Weidenfeld & Nicolson £16.99(0-297-84772-4)Church Times Bookshop
PAUL JOHNSON is associated with a stream of history books written in his
west-London home. His latest book is a surprise, for it is devoted just to his
own childhood, which was spent in Staffordshire in the decade before the Second
World War. It dwells on the smells, tastes, sounds, and fears of provincial
life in the 1930s.
Johnson’s home town is Tunstall, in the Potteries. His family’s first
residence there was Priory House, part of a large collection of Victorian
ecclesiastical buildings. Attached was a convent, where young Paul went to
school. He stresses that the sisters who taught him were kindly, and that he
never experienced, either there or at his Christian Brothers’ school, any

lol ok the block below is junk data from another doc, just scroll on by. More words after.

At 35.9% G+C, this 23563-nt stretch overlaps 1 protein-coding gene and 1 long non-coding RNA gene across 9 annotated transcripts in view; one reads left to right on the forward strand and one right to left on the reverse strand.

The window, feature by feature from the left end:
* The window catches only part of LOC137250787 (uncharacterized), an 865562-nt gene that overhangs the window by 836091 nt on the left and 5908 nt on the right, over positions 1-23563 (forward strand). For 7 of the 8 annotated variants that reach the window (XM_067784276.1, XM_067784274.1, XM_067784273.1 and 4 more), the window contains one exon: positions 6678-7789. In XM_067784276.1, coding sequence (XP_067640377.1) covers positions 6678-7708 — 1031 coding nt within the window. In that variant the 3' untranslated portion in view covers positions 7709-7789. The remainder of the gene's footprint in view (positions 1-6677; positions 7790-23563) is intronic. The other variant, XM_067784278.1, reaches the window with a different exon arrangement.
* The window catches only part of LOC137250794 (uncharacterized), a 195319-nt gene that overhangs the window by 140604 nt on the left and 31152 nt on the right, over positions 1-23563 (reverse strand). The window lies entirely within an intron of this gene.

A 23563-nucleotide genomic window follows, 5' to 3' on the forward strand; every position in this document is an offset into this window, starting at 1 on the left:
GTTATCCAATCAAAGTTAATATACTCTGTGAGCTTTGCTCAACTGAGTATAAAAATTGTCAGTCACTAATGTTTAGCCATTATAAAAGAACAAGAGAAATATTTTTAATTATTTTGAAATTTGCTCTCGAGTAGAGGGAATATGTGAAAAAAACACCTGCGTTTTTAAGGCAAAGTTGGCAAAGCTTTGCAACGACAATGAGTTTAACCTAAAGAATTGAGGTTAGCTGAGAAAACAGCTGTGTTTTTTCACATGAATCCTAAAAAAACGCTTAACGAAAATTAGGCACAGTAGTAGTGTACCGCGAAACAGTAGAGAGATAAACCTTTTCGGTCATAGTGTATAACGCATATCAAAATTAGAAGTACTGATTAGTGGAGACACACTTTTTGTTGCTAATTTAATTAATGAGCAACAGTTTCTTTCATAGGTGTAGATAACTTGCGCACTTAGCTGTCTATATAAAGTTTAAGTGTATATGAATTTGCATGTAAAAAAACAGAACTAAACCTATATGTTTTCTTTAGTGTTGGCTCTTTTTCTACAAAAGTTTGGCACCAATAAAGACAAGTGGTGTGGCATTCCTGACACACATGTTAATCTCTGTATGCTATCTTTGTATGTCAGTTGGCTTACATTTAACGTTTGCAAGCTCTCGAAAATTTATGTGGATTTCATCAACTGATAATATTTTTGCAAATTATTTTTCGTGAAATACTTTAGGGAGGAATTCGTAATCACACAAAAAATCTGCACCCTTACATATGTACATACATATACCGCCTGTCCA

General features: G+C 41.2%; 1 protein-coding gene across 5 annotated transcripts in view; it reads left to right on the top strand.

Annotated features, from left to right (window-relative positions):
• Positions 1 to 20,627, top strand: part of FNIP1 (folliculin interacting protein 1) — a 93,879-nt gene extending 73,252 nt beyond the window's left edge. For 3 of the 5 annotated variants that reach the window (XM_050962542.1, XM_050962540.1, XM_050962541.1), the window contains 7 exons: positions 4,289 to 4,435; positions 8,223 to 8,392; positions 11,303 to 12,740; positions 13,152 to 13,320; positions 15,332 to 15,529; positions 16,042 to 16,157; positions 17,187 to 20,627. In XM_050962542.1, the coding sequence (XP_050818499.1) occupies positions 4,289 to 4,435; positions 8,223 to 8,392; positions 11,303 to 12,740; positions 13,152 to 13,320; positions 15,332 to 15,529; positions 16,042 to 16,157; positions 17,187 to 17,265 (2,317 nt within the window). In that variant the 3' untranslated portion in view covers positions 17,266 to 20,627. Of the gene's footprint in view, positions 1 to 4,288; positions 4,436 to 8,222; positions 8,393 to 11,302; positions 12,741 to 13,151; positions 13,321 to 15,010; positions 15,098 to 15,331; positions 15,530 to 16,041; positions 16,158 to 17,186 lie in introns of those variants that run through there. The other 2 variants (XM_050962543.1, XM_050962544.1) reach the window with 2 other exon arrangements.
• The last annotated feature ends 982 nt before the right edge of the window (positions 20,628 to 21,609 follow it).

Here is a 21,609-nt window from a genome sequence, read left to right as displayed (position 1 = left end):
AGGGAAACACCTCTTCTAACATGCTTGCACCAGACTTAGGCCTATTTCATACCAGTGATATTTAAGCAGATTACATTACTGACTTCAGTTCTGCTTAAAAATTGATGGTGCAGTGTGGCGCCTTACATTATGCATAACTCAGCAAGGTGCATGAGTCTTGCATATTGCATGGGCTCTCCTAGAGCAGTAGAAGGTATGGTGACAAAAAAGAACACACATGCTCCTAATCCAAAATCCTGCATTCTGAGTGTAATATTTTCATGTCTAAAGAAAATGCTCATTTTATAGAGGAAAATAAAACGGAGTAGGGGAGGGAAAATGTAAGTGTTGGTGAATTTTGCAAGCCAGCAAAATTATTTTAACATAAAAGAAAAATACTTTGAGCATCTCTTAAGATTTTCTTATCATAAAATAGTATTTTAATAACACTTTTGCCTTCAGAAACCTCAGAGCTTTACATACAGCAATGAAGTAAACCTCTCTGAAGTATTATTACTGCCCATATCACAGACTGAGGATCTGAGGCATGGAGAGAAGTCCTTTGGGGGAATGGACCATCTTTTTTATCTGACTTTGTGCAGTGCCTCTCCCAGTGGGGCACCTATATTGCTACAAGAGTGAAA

Home was a world featuring Tizer, Oxo, Ovaltine, Camp coffee, Force, and a
farthing’s worth of dolly mixtures or Pontefract cakes. At night, the young
Johnson thought that he could see the fires of hell as he looked across the
working pot-bank landscape.
Holidays were spent in Lytham St Anne’s, searching for the New Chronicle’s
mystery man, Lobby Lud. Outings included visiting the old churches that his
artist-father drew for a weekly newspaper feature. But none was more exciting
than his own Roman Catholic church, where his father was artistic adviser. The
priest there had toured Europe noting extravagant church architecture, and this
resulted in a vast building with four domes and two towers.
Something not allowed in the house was a camera: his father feared that the
invention would put artists out of business. So this book is illustrated with
the author’s deightful drawings of pot-banks, trains, a church procession
(reproduced, right), and even a piece of remembered furniture in which he hid
when his father entertained his fellow artist L. S. Lowry.
Leigh Hatts is author of London City Churches.
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